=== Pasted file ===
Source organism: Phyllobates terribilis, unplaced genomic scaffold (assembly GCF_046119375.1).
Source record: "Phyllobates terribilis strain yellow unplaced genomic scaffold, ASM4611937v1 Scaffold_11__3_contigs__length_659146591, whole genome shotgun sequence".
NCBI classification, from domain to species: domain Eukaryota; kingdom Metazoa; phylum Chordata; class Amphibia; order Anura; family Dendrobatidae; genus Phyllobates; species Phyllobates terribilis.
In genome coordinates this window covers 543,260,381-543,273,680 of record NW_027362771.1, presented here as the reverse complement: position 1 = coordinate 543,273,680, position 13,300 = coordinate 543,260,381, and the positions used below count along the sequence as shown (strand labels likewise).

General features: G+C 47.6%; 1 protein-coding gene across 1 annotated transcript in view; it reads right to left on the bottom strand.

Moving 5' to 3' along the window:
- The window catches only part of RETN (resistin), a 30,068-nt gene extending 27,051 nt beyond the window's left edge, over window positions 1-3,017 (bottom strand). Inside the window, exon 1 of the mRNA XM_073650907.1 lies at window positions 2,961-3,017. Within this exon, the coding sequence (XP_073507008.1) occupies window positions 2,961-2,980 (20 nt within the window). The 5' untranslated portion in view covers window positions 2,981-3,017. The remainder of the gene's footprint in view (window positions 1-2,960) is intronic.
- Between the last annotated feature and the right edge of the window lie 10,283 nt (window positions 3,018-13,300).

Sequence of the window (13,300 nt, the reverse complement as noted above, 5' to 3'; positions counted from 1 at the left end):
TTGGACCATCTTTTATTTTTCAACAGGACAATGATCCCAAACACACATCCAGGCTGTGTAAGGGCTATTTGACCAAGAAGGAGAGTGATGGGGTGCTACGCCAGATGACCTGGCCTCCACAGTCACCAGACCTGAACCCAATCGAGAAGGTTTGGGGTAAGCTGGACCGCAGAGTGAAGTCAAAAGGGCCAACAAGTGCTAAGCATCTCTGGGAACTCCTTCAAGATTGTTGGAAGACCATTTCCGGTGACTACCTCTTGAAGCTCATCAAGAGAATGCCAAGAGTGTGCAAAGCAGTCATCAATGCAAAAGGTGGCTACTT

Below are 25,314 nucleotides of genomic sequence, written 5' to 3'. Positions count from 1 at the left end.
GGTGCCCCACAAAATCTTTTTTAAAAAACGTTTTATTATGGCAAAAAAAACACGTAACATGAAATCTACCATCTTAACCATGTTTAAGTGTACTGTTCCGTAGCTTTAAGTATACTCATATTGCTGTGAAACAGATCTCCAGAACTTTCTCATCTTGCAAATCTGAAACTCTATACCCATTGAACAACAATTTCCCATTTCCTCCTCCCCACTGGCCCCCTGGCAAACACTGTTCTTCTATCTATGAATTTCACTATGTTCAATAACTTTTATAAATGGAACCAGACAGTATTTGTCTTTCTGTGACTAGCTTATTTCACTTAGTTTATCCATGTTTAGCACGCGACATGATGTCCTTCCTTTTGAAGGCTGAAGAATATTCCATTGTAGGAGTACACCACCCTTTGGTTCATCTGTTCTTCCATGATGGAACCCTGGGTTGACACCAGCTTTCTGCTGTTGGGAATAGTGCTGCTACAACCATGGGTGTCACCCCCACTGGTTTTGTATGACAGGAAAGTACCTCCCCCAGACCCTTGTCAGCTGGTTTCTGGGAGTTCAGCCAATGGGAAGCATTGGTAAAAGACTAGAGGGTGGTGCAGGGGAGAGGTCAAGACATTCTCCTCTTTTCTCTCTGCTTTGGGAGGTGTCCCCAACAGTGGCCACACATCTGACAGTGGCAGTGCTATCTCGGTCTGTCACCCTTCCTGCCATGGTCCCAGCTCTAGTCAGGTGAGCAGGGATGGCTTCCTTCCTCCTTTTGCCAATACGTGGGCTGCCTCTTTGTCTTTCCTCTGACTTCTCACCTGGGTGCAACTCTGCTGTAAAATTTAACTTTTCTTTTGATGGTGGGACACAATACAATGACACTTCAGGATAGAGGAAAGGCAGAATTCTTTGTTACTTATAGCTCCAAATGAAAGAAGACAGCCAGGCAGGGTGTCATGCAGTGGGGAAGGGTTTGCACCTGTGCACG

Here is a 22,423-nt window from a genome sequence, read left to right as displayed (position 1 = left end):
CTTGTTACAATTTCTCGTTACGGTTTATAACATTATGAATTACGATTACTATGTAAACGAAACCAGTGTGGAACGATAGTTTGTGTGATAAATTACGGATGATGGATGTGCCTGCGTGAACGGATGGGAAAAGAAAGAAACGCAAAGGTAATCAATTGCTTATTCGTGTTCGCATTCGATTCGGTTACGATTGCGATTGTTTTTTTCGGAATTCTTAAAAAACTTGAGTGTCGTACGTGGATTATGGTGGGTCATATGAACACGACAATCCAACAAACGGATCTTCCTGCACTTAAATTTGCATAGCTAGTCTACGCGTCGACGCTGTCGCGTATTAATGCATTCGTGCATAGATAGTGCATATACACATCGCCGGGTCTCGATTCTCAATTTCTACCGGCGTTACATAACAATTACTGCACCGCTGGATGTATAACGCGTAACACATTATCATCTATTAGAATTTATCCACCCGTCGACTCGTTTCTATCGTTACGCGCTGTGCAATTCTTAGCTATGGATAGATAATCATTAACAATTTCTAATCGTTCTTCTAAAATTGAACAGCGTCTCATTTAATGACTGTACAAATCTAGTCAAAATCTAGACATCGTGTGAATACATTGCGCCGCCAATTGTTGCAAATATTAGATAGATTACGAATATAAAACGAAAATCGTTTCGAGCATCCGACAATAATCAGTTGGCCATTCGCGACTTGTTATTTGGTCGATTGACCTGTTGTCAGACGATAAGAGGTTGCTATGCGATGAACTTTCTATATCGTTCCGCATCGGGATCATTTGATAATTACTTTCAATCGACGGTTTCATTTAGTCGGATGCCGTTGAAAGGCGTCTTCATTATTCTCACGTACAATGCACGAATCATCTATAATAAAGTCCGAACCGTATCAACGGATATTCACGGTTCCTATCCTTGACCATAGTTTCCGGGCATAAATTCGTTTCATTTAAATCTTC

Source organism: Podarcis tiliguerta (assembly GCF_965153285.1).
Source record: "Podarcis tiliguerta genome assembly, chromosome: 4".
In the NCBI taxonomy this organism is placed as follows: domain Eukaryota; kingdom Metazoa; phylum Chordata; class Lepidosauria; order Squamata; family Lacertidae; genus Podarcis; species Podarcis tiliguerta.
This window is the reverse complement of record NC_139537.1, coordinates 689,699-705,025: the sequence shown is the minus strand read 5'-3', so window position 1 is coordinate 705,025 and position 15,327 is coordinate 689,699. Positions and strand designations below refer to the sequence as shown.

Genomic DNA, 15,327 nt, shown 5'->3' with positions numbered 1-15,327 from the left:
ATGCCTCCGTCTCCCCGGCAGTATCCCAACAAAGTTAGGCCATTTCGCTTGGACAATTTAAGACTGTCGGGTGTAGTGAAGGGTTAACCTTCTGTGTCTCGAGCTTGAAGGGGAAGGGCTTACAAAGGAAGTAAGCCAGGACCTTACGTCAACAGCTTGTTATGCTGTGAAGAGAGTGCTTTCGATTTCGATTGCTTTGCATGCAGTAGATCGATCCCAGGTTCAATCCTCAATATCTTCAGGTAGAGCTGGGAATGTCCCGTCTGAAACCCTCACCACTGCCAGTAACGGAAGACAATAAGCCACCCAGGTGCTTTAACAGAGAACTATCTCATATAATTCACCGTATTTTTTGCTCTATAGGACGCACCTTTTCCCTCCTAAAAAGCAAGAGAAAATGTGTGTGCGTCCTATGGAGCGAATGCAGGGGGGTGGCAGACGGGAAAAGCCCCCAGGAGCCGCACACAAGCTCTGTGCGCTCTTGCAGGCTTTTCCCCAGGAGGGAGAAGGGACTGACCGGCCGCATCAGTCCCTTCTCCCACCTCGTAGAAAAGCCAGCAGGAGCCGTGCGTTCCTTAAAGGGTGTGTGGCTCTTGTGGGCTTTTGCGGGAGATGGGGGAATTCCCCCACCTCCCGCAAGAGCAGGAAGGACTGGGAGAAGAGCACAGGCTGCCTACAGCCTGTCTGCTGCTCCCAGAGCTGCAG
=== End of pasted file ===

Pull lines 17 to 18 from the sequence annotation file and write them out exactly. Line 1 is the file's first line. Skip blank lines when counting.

In the NCBI taxonomy this organism is placed as follows: domain Eukaryota; kingdom Metazoa; phylum Chordata; class Lepidosauria; order Squamata; family Lacertidae; genus Podarcis; species Podarcis tiliguerta.
This window is the reverse complement of record NC_139537.1, coordinates 689,699-705,025: the sequence shown is the minus strand read 5'-3', so window position 1 is coordinate 705,025 and position 15,327 is coordinate 689,699. Positions and strand designations below refer to the sequence as shown.